from calyx, entire, fimbriate, or palmately lobed, rarely absent, caducous. Calyx 5(or 6) -lobed, divided
nearly to base, usually spreading
to ± reflexed
, caducous. Petals 5, white or yellow, often erect
present, very short, glabrous
. Stamens 15, in 5 groups of 3 alternating with staminodes; filaments
at top; anthers
; staminodes 5, filiform
and thicker than filaments. Ovary 5-locular; ovules 4-22 per locule; style clavate
or filiform; stigma longitudinally 5-grooved. Fruit a schizocarp, cylindric
, angular or rounded
, usually woody, sometimes leathery, dehiscent
into 5 loculicidal mericarps when mature
. Seeds 2 to many per locule, with long, oblong
, membranous wing
; endosperm scanty or absent; cotyledons usually plicate
, simple. 2n = 38.
Between 18 and 40 species: tropical and subtropical Asia; nine species (five endemic) in China.
Species Pterospermum acerifolium
Big trees ; bark smooth . Branchlets densely velutinous when young. Stipules linear ; petiole robust , striate ; leaf blade nearly orbicular or oblong , sometimes ± lobed , 24-34 × 14-29 cm, leathery, abaxially densely yellowish and gray stellate velutinous, adaxially sparsely hairy or glabrous , base cordate, margin entire or crenate, apex truncate , nearly rounded , or pointed ; juvenile leaves palmately lobed, peltate. Flowers solitary, fragrant; epicalyx lobes fimbriate or palmately divided. Sepals linear-oblong, ca. 9 × 0.7 cm, abaxially densely yellow-brown stellate velutinous, adaxially white villous . Petals white, linear-oblong, slightly cuneate, slightly shorter than sepals, glabrous. Staminodes clavate , hairy. Ovary oblong, 5-angular; ovules many per locule. Capsule woody, cylindrical, stipitate , obscurely 5-grooved, 10-15 × 5-5.5 cm, reddish brown velutinous, glabrescent , base tapering, apex rounded. Seeds many per locule, obliquely ovate , flat, wing large and thin, brown, smooth. [source]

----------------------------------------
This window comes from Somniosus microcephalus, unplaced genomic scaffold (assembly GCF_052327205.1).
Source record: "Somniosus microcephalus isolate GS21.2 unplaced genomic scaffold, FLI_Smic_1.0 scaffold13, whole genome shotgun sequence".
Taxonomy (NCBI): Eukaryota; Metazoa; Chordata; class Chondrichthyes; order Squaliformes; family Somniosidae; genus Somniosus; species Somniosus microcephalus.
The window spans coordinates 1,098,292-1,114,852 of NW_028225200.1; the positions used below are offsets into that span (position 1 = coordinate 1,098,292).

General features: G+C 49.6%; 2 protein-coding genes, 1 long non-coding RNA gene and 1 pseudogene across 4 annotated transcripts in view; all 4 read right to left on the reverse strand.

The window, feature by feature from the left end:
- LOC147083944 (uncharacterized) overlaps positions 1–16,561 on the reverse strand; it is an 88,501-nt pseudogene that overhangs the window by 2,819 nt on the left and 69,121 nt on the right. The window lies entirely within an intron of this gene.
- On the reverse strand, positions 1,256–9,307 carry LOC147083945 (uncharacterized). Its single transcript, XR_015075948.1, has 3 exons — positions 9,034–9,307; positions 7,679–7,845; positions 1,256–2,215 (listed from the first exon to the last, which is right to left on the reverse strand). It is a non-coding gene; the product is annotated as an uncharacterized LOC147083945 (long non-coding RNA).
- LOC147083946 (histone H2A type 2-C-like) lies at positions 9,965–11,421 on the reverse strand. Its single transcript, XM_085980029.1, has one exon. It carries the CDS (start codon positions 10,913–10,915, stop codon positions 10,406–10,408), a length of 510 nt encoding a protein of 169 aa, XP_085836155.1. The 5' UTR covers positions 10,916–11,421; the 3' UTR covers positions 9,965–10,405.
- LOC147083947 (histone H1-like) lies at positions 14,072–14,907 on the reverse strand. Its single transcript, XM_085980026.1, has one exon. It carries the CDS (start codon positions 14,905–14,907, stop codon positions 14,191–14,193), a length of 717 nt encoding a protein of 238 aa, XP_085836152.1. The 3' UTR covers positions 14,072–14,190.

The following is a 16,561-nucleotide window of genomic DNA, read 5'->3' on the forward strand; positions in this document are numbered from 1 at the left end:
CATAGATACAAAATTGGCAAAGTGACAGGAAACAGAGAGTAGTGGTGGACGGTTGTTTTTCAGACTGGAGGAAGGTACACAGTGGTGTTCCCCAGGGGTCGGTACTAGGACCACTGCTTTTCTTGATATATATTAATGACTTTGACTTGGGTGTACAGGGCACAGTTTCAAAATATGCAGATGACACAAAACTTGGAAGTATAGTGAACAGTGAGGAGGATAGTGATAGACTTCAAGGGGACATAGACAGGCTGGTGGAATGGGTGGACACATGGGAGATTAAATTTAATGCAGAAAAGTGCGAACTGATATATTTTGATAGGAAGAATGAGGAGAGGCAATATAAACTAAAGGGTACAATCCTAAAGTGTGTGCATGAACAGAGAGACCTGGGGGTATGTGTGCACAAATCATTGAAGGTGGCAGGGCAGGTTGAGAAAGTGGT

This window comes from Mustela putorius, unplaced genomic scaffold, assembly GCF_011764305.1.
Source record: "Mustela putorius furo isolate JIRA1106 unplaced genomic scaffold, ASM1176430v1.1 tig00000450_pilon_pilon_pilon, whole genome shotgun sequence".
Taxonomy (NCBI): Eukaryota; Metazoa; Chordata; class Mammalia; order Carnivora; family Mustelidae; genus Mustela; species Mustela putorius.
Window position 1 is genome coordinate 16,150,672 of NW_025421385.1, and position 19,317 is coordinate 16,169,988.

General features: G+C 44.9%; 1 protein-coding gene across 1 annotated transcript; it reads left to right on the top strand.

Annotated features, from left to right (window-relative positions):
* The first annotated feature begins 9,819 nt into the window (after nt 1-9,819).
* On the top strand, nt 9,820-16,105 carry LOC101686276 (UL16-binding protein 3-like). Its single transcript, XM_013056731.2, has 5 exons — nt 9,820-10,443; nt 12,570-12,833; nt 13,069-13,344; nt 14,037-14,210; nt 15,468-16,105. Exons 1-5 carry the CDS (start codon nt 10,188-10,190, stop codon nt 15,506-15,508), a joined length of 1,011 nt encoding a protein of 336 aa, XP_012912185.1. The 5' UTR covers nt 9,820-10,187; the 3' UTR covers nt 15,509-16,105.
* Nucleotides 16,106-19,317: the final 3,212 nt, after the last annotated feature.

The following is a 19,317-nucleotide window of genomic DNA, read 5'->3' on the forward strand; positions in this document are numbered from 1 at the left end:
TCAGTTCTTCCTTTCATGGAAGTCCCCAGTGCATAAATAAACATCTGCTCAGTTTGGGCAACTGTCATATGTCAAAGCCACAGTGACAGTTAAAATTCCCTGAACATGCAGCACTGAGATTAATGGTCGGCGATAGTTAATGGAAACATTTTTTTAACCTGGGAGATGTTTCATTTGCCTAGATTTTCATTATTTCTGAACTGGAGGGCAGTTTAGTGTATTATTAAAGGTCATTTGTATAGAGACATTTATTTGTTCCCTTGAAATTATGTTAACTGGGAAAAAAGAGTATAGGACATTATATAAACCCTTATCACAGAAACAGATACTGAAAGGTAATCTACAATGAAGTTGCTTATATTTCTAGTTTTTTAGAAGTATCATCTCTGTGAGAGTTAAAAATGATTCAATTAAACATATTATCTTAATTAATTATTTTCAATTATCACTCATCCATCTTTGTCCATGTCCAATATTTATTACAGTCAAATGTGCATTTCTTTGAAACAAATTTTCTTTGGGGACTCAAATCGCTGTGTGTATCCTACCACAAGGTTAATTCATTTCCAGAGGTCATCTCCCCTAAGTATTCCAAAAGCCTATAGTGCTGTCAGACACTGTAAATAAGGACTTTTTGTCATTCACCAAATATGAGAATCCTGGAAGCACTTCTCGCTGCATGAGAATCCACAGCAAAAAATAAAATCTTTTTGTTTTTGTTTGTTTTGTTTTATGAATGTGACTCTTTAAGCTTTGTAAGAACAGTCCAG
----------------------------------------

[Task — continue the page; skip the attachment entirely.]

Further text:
Flowers: Flower Color: near white, white
Size: over 40' tall.
Forested slopes ; 1200-1700 m .
Culture: Space 15-20' apart.
Soil: Minimum pH: 6.1 • Maximum pH: 7.5
Sunlight: Sun Exposure: Sun to Partial Shade.
Temperature: Cold Hardiness: 10a, 10b, 11. (map)
- Chatton, 1925
- Haeckel, 1866
- Cavalier-Smith, 1981
- Sinnott, 1935 ex Cavalier-Smith, 1998
- Vascular Plants
- Kenrick & Crane, 1997, nom. inval.
- Kenrick & Crane, 1997
- Novák ex Takht. (1967)
- Novák ex Takhtajan, 1967
- Superorder: Rosanae () - Takhtajan, 1967
- Subclass: Magnoliidae () - Novák ex Takhtajan, 1967 - Angiosperms
- Class: Magnoliopsida () - Novák ex Takht. (1967) - Dicotyledons
- Infraphylum: Radiatopses () - Kenrick & Crane, 1997
- Subphylum: Euphyllophytina () - Kenrick & Crane, 1997, nom. inval.
- Phylum: Tracheophyta () - Sinnott, 1935 ex Cavalier-Smith, 1998 - Vascular Plants
- Subkingdom: Viridaeplantae () - Cavalier-Smith, 1981
- Kingdom: Plantae () - Haeckel, 1866 - Plants
Publishing author : Willd. Publication : Sp. Pl., ed. 4 [Willdenow] 3(1): 729 1800
Members of the genus Pterospermum
ZipcodeZoo has pages for 1 species, subspecies, varieties, forms, and cultivars in this genus:
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Accessed through GBIF Data Portal March 17, 2008:
- Herbarium of the University of Aarhus: The AAU Herbarium Database
- Biodiversity Heritage Library NamebankID: 5869551
- Global Biodiversity Information Facility Taxonkey: 15870456
- Globally Unique Identifier: urn:lsid:ipni.org:names:86494-3
- GRIN Nomen Number: 312952
- International Plant Names Index (IPNI) ID: 824741-1
- Zipcode Zoo Species Identifier: 606862
- Ya Tang, Michael G. Gilbert & Laurence J. Dorr "Malvaceae". in Flora of China Vol. 12 Page 240, 264,299, 302. Published by Science Press (Beijing) and Missouri Botanical Garden Press. Online at EFloras.org. [back]
- Ya Tang, Michael G. Gilbert & Laurence J. Dorr "Pterospermum". in Flora of China Vol. 12 Page 302, 303, 327. Published by Science Press (Beijing) and Missouri Botanical Garden Press. Online at EFloras.org. [back]
- "Pterospermum acerifolium". in Flora of China Vol. 12 Page 327, 328. Missouri Botanical Garden Press. Online at EFloras.org. [back]